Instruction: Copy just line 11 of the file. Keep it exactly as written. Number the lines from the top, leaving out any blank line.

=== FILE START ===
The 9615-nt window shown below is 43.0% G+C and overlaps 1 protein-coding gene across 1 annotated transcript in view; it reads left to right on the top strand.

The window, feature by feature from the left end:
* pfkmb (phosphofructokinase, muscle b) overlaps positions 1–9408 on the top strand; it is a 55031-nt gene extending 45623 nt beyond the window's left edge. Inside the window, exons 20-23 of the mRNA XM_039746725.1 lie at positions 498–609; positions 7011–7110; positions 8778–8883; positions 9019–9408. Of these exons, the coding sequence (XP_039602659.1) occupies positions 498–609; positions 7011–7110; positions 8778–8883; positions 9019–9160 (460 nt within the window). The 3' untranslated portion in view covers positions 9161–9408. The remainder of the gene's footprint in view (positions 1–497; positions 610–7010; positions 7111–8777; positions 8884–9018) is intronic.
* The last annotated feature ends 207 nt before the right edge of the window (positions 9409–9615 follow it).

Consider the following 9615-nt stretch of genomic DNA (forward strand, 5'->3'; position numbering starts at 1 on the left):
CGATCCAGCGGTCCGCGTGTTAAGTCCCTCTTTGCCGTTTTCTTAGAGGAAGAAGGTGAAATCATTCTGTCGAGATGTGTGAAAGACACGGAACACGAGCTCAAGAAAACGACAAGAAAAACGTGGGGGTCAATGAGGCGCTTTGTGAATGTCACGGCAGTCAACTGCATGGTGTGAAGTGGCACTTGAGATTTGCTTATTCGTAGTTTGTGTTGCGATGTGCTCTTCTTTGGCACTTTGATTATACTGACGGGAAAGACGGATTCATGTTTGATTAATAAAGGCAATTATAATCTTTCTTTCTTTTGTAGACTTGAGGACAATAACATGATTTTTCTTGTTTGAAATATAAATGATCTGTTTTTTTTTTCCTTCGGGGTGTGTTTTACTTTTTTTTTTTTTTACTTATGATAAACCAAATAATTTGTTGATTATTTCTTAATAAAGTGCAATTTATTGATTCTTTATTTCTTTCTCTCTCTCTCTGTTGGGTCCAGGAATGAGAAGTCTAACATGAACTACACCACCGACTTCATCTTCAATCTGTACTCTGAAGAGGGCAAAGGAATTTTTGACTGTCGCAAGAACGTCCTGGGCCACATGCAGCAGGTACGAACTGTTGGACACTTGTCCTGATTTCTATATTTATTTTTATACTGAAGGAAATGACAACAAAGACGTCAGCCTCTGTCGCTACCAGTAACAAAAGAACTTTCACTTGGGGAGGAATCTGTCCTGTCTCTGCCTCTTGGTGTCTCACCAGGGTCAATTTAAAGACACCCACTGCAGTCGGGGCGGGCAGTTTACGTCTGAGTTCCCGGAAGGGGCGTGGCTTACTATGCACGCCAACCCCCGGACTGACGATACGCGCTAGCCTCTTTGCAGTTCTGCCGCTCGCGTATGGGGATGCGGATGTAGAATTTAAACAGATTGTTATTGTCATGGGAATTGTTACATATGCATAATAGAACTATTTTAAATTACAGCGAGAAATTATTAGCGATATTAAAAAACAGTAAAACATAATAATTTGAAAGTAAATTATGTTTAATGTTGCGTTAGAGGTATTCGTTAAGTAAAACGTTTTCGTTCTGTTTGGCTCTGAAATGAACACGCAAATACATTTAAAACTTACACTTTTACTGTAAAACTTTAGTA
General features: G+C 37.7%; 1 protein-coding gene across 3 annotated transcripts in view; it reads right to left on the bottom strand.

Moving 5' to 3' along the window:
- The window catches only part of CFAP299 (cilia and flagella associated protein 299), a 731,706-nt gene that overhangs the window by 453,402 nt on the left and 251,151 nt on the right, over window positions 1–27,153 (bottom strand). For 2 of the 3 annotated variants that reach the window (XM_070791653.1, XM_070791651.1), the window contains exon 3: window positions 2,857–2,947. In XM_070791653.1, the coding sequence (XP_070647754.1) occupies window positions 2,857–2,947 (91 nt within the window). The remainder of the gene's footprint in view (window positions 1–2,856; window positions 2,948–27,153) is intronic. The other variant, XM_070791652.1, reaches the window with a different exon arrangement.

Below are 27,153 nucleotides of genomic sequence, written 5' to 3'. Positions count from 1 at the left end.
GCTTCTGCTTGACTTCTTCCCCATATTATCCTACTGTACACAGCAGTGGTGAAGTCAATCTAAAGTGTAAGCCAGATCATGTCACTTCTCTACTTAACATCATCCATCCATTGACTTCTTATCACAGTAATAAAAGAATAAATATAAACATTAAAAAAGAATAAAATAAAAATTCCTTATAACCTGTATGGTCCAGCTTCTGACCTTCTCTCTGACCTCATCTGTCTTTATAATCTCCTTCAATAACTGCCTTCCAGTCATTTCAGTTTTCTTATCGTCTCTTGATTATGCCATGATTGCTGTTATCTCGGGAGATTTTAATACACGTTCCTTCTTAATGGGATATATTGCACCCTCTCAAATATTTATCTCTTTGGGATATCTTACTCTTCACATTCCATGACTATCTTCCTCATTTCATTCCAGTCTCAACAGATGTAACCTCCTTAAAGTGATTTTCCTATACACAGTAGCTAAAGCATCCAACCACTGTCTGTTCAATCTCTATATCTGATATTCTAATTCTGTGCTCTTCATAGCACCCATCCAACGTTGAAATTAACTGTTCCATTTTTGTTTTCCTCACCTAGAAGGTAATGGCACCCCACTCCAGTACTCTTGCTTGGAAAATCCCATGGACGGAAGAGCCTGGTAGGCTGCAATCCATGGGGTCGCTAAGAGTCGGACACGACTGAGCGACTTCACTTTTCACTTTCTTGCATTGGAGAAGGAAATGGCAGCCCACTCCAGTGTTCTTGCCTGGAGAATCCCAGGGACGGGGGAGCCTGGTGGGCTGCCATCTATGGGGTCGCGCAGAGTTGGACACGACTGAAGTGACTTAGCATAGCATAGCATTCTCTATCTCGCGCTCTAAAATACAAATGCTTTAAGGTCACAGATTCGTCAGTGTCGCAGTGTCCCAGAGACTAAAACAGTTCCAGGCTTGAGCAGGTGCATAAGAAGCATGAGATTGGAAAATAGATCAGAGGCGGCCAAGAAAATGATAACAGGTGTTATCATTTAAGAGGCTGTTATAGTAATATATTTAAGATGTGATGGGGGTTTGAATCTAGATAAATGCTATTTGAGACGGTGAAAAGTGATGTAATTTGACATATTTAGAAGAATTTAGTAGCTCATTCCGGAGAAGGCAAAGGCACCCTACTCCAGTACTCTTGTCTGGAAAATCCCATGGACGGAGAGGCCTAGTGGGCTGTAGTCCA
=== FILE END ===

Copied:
GCTTCTGCTTGACTTCTTCCCCATATTATCCTACTGTACACAGCAGTGGTGAAGTCAATCTAAAGTGTAAGCCAGATCATGTCACTTCTCTACTTAACATCATCCATCCATTGACTTCTTATCACAGTAATAAAAGAATAAATATAAACATTAAAAAAGAATAAAATAAAAATTCCTTATAACCTGTATGGTCCAGCTTCTGACCTTCTCTCTGACCTCATCTGTCTTTATAATCTCCTTCAATAACTGCCTTCCAGTCATTTCAGTTTTCTTATCGTCTCTTGATTATGCCATGATTGCTGTTATCTCGGGAGATTTTAATACACGTTCCTTCTTAATGGGATATATTGCACCCTCTCAAATATTTATCTCTTTGGGATATCTTACTCTTCACATTCCATGACTATCTTCCTCATTTCATTCCAGTCTCAACAGATGTAACCTCCTTAAAGTGATTTTCCTATACACAGTAGCTAAAGCATCCAACCACTGTCTGTTCAATCTCTATATCTGATATTCTAATTCTGTGCTCTTCATAGCACCCATCCAACGTTGAAATTAACTGTTCCATTTTTGTTTTCCTCACCTAGAAGGTAATGGCACCCCACTCCAGTACTCTTGCTTGGAAAATCCCATGGACGGAAGAGCCTGGTAGGCTGCAATCCATGGGGTCGCTAAGAGTCGGACACGACTGAGCGACTTCACTTTTCACTTTCTTGCATTGGAGAAGGAAATGGCAGCCCACTCCAGTGTTCTTGCCTGGAGAATCCCAGGGACGGGGGAGCCTGGTGGGCTGCCATCTATGGGGTCGCGCAGAGTTGGACACGACTGAAGTGACTTAGCATAGCATAGCATTCTCTATCTCGCGCTCTAAAATACAAATGCTTTAAGGTCACAGATTCGTCAGTGTCGCAGTGTCCCAGAGACTAAAACAGTTCCAGGCTTGAGCAGGTGCATAAGAAGCATGAGATTGGAAAATAGATCAGAGGCGGCCAAGAAAATGATAACAGGTGTTATCATTTAAGAGGCTGTTATAGTAATATATTTAAGATGTGATGGGGGTTTGAATCTAGATAAATGCTATTTGAGACGGTGAAAAGTGATGTAATTTGACATATTTAGAAGAATTTAGTAGCTCATTCCGGAGAAGGCAAAGGCACCCTACTCCAGTACTCTTGTCTGGAAAATCCCATGGACGGAGAGGCCTAGTGGGCTGTAGTCCA